The correlation between subsidence and clinical outcomes remains controversial. Some previous studies [2, 7, 24] reported that subsidence was responsible for poor clinical outcomes due to the loss of intervertebral height and recompression of the spinal cord and nerve root. However, subsidence of TMC did not usually appear to have a negative impact on successful clinical outcomes after surgery. Jang et al. [18] found that despite the prominent subsidence, SA and CSA increased at the final follow-up suggesting that subsidence may contribute to cervical lordosis. In this study, there were no significant differences in VAS and JOA scores immediately after surgery and at the final follow-up in the subsidence group which supported this view as well. However, excessive subsidence into the adjacent vertebra may result to catastrophic failure of the screw-plate system. Daubs et al. [11] also reported that 7 patients (30%) had early failures with severe subsidence and distal plate extrusion. Thus, to improve clinical outcomes, more effective measures for preventing excessive subsidence are needed. In this study, 3 patients suffered from screw breakage or loosening but subsidence is not the only cause of the reconstruction failure. Figure 4 shows a typical case of a 43-year-old man who experienced screw breakage in the early postoperative period while serious subsidence was not observed in the lateral radiograph. We believed that poor bone fusion rather than subsidence is the main cause of the reconstruction failure in this case. The incomplete fusion of bone grafts might not resist the stress caused by spinal movement, resulting in fatigue of screw-plate system. Dysphagia is a common complication of anterior cervical surgery. Its incidence varies, ranging from 1 to 79%, depending on the definition adopted [25]. Many factors are associated with the development of postoperative dysphagia, including soft tissue swelling, pharyngeal plexus denervation and scar tissue formation [25,26,27]. Dysphagia occurred in 3 patients (4.1%) in this study, and this low incidence rate may be ascribed to the single-level fusion, preoperative tracheal traction exercise and careful intraoperative soft-tissue handling. In all 3 cases, dysphagia was transient and spontaneously resolved without treatment.

There are a series of limitations that need to be addressed regarding this study. First, the main limitation lies in the retrospective nature. Second, it was a single-center study and the number of the cases was limited resulting to being underpowered to find more independent risk factors. Finally, the minimum follow-up of this study was 24 months and therefore the present findings cannot be interpreted as long-term results. Due to these limitations, prospective studies with large samples and long follow-up period are needed to further examine the results in our study.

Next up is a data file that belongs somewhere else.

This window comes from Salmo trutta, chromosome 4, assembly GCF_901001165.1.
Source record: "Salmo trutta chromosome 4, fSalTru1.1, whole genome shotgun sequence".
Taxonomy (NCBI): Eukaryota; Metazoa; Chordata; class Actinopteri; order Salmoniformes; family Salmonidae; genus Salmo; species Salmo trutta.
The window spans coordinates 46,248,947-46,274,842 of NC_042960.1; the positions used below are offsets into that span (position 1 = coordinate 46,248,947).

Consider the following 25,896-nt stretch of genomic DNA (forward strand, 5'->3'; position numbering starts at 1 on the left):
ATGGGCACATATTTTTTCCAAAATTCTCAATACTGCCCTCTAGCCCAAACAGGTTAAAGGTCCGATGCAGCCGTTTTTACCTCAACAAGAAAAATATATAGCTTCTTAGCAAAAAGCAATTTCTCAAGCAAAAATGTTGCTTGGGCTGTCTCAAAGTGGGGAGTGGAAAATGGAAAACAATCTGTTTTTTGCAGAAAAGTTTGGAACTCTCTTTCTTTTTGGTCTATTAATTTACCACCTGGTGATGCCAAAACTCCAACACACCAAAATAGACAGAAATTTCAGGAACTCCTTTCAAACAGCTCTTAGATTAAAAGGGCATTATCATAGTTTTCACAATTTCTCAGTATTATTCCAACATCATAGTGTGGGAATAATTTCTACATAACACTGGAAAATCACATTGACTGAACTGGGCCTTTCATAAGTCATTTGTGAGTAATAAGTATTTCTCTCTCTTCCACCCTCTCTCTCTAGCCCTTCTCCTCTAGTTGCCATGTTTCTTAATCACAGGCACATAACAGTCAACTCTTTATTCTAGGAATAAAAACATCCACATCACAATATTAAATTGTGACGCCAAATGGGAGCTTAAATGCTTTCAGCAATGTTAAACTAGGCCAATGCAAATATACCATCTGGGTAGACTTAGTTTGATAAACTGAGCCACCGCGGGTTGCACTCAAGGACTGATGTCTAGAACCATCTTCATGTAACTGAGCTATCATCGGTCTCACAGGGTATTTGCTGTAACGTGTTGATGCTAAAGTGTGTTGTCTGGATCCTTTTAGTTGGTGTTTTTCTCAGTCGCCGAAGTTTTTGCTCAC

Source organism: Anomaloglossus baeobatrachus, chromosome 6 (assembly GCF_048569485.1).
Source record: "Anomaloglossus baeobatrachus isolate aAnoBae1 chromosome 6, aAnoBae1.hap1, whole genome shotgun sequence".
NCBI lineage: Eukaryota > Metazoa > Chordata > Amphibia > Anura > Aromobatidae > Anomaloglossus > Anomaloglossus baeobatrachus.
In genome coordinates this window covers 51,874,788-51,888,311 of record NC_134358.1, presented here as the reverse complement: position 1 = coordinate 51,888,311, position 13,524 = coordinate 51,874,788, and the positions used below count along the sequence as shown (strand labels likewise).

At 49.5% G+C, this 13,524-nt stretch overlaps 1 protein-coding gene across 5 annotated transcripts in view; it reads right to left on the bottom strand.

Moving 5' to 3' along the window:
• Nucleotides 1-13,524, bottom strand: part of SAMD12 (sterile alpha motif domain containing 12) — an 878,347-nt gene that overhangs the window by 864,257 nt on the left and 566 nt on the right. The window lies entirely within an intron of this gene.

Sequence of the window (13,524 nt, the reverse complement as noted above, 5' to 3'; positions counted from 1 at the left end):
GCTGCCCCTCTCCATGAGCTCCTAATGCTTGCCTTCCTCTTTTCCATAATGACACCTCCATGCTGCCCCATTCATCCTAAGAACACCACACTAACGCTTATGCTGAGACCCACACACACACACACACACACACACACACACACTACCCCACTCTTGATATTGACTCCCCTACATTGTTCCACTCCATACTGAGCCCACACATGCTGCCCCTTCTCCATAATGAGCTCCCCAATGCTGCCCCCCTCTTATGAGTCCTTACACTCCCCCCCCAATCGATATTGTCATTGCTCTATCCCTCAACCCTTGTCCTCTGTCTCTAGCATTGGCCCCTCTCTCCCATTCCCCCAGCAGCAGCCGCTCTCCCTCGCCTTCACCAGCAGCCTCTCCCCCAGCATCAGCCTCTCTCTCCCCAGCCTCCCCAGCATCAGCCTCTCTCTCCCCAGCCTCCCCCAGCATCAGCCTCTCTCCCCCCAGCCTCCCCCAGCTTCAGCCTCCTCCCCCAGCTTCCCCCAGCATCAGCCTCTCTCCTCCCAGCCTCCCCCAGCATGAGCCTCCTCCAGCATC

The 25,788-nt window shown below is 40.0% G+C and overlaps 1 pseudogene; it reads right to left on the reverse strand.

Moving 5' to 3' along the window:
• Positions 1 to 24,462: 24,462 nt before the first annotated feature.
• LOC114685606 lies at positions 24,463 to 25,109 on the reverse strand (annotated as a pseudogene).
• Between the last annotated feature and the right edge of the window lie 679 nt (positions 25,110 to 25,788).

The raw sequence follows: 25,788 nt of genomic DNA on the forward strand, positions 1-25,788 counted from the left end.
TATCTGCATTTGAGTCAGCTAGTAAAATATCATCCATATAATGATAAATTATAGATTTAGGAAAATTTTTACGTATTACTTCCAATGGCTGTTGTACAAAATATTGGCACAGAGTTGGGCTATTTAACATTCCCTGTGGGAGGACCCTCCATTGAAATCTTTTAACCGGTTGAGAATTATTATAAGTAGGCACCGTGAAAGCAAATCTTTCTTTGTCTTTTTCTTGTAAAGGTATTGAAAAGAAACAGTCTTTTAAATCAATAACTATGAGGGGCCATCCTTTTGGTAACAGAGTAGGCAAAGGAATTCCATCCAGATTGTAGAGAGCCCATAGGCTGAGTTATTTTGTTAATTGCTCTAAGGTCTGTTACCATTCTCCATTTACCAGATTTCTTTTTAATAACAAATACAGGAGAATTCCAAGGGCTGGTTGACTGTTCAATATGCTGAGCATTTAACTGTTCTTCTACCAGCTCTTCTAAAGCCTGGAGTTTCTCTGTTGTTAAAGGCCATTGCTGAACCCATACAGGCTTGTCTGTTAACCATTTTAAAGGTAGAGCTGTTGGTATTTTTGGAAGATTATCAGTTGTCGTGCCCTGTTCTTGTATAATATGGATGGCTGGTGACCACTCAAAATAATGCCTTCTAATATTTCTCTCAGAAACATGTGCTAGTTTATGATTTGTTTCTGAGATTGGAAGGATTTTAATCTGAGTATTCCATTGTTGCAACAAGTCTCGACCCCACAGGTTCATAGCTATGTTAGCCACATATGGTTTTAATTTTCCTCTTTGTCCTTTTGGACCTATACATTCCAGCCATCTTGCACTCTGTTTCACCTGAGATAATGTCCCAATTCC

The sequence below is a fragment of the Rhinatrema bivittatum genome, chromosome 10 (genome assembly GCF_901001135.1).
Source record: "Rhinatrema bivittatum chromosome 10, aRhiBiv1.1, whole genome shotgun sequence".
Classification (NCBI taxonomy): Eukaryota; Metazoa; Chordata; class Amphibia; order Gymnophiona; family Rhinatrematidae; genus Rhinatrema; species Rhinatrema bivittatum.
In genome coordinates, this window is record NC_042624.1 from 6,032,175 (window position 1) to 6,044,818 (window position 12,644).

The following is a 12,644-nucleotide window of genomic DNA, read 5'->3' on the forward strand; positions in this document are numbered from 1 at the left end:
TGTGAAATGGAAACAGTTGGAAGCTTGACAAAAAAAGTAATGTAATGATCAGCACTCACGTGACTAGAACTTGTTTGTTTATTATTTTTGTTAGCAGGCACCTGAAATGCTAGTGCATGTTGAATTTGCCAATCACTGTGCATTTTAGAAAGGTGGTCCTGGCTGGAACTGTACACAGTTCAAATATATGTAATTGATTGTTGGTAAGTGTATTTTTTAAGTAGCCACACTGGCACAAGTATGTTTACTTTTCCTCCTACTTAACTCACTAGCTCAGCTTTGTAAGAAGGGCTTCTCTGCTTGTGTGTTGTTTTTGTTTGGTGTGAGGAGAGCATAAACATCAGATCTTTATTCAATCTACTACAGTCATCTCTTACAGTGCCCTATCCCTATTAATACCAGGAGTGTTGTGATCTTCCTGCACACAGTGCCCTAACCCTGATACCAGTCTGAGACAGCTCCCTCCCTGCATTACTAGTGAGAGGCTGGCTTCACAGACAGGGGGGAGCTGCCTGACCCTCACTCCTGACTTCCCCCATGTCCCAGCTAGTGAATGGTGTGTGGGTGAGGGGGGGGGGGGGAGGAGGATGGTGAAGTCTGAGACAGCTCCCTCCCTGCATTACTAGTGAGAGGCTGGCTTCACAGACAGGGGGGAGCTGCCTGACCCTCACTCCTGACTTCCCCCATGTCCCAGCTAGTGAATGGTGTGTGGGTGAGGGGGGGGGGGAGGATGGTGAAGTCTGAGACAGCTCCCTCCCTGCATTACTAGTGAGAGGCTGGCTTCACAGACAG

Conclusion

Our findings suggest that the value of RAE more than 1.18, alignment of TMC and poor bone mineral density are the risk factors for subsidence. TMC subsidence does not negatively affect the clinical outcomes after operation. Avoiding over expansion of intervertebral height, optimizing placing of TMC and initiation of anti-osteoporosis treatments 6 months prior to surgery might help surgeons to reduce subsidence after ACCF.

Availability of data and materials

The data are not publicly available due the privacy of patients included but are available from the corresponding author on reasonable request for academic research purpose.

Abbreviations

ACCF:

Anterior Cervical Corpectomy and Fusion

AUC:

Area under the curve

BMD:

Bone mineral density

CI:

Confidence interval

CSA:

Cervical sagittal angle

DEXA:

Dual-energy X-ray absorptiometry scans

ES:

Extent of subsidence

HAE:

Height of anterior endplate

HPE:

Height of posterior endplate

HU:

Hounsfield Units

JOA:

Japanese Orthopedic Association

OPLL:

Ossified posterior longitudinal ligament

OR:

Odds ratio

PACS:

Picture archiving and communication system

RAE:

Ratio of anterior endplate

ROC:

Receiver operating characteristics (ROC) curve

RPE:

Ratio of posterior endplate

SA:

Segmental angle

TMC:

Titanium mesh cage

VAS:

Visual Analog Scale

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Acknowledgements

Not applicable.

Funding

No funding was received for this study.

Author information

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Authors

Contributions

CJ, SY, WC designed this study. JW performed radiographic analysis. FH performed review of electronic patient record. TH performed surgeries. CJ, NY performed data analysis and interpretation. CJ, SY prepared the manuscript, tables, and figures. All authors have read and approved the final manuscript.

Corresponding authors

Correspondence to Tiesheng Hou or Weihua Cai.

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Competing interest

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Additional file 1. Figure S1.

The contact area between the TMC and endplate would be reduced when the cage was placed obliquely into the intervertebral space.

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Ji, C., Yu, S., Yan, N. et al. Risk factors for subsidence of titanium mesh cage following single-level anterior cervical corpectomy and fusion. BMC Musculoskelet Disord 21, 32 (2020). https://doi.org/10.1186/s12891-019-3036-8

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Keywords

  • Anterior cervical corpectomy and fusion
  • Titanium mesh cage
  • Risk factors
  • Subsidence